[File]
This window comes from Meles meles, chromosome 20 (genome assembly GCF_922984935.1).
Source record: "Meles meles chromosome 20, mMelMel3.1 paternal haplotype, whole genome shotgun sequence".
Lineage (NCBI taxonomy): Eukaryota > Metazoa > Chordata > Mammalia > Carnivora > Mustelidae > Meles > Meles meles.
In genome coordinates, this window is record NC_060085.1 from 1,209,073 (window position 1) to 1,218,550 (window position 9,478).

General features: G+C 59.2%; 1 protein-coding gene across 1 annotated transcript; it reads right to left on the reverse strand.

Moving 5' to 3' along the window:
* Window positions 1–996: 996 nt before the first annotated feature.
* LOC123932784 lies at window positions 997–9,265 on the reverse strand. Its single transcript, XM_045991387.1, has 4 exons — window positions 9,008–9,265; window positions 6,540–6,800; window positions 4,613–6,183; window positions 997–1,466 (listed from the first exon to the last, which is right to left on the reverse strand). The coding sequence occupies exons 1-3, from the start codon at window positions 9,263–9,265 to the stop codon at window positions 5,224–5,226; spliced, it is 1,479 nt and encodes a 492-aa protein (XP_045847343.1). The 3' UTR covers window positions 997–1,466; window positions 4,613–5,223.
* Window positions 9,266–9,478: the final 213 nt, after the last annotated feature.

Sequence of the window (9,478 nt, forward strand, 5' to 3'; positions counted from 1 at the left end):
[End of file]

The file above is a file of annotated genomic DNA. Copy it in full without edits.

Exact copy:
This window comes from Meles meles, chromosome 20 (genome assembly GCF_922984935.1).
Source record: "Meles meles chromosome 20, mMelMel3.1 paternal haplotype, whole genome shotgun sequence".
Lineage (NCBI taxonomy): Eukaryota > Metazoa > Chordata > Mammalia > Carnivora > Mustelidae > Meles > Meles meles.
In genome coordinates, this window is record NC_060085.1 from 1,209,073 (window position 1) to 1,218,550 (window position 9,478).

General features: G+C 59.2%; 1 protein-coding gene across 1 annotated transcript; it reads right to left on the reverse strand.

Moving 5' to 3' along the window:
* Window positions 1–996: 996 nt before the first annotated feature.
* LOC123932784 lies at window positions 997–9,265 on the reverse strand. Its single transcript, XM_045991387.1, has 4 exons — window positions 9,008–9,265; window positions 6,540–6,800; window positions 4,613–6,183; window positions 997–1,466 (listed from the first exon to the last, which is right to left on the reverse strand). The coding sequence occupies exons 1-3, from the start codon at window positions 9,263–9,265 to the stop codon at window positions 5,224–5,226; spliced, it is 1,479 nt and encodes a 492-aa protein (XP_045847343.1). The 3' UTR covers window positions 997–1,466; window positions 4,613–5,223.
* Window positions 9,266–9,478: the final 213 nt, after the last annotated feature.

Sequence of the window (9,478 nt, forward strand, 5' to 3'; positions counted from 1 at the left end):